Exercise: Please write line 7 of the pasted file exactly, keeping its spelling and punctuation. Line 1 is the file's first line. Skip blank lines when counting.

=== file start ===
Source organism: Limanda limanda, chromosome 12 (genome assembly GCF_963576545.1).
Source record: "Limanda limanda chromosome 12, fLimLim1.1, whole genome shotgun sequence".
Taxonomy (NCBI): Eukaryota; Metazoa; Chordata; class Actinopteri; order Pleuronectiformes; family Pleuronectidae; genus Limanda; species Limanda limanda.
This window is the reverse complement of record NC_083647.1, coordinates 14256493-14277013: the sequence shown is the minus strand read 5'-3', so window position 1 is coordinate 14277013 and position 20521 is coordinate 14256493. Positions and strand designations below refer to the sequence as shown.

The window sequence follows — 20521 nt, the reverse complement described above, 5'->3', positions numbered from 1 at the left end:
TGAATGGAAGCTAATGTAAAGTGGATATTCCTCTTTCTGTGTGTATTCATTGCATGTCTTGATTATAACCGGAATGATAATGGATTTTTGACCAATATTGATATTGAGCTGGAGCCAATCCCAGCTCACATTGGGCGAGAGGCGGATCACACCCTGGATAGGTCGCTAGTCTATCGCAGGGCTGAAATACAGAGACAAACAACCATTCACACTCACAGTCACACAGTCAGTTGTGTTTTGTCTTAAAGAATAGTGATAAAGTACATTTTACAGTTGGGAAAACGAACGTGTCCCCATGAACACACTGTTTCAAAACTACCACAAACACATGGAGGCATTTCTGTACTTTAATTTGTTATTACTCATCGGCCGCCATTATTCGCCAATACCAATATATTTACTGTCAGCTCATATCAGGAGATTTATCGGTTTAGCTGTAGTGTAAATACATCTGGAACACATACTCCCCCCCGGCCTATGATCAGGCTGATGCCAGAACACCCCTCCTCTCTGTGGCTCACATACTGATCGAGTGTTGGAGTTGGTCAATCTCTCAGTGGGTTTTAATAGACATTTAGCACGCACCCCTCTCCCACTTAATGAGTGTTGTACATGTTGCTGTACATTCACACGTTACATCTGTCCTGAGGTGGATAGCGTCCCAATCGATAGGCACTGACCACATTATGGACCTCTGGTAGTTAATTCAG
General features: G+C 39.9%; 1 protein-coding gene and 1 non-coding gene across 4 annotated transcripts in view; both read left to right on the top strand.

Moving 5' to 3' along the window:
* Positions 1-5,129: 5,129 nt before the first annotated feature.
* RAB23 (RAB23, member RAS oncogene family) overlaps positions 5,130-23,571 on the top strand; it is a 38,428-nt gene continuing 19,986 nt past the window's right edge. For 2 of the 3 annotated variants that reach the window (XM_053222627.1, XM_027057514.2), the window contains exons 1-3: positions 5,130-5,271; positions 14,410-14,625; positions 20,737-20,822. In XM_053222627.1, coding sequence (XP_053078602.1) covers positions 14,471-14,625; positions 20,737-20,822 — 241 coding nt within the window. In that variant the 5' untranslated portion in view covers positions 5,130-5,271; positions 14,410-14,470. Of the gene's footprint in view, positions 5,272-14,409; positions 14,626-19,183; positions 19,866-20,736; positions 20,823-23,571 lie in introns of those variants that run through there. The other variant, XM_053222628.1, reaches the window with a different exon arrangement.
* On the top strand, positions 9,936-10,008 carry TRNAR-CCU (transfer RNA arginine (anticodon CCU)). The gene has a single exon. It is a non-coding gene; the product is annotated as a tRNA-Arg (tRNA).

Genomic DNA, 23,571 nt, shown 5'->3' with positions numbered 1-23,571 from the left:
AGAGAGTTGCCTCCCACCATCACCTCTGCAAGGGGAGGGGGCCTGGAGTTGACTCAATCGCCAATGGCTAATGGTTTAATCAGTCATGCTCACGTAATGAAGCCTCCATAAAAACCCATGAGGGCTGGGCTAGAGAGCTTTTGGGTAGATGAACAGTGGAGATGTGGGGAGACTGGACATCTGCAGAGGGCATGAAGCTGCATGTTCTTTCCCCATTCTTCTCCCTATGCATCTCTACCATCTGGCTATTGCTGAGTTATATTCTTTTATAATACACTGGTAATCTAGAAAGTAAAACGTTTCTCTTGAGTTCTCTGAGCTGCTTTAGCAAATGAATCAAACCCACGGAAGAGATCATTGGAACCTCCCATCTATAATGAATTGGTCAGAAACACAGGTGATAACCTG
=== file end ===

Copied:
General features: G+C 39.9%; 1 protein-coding gene and 1 non-coding gene across 4 annotated transcripts in view; both read left to right on the top strand.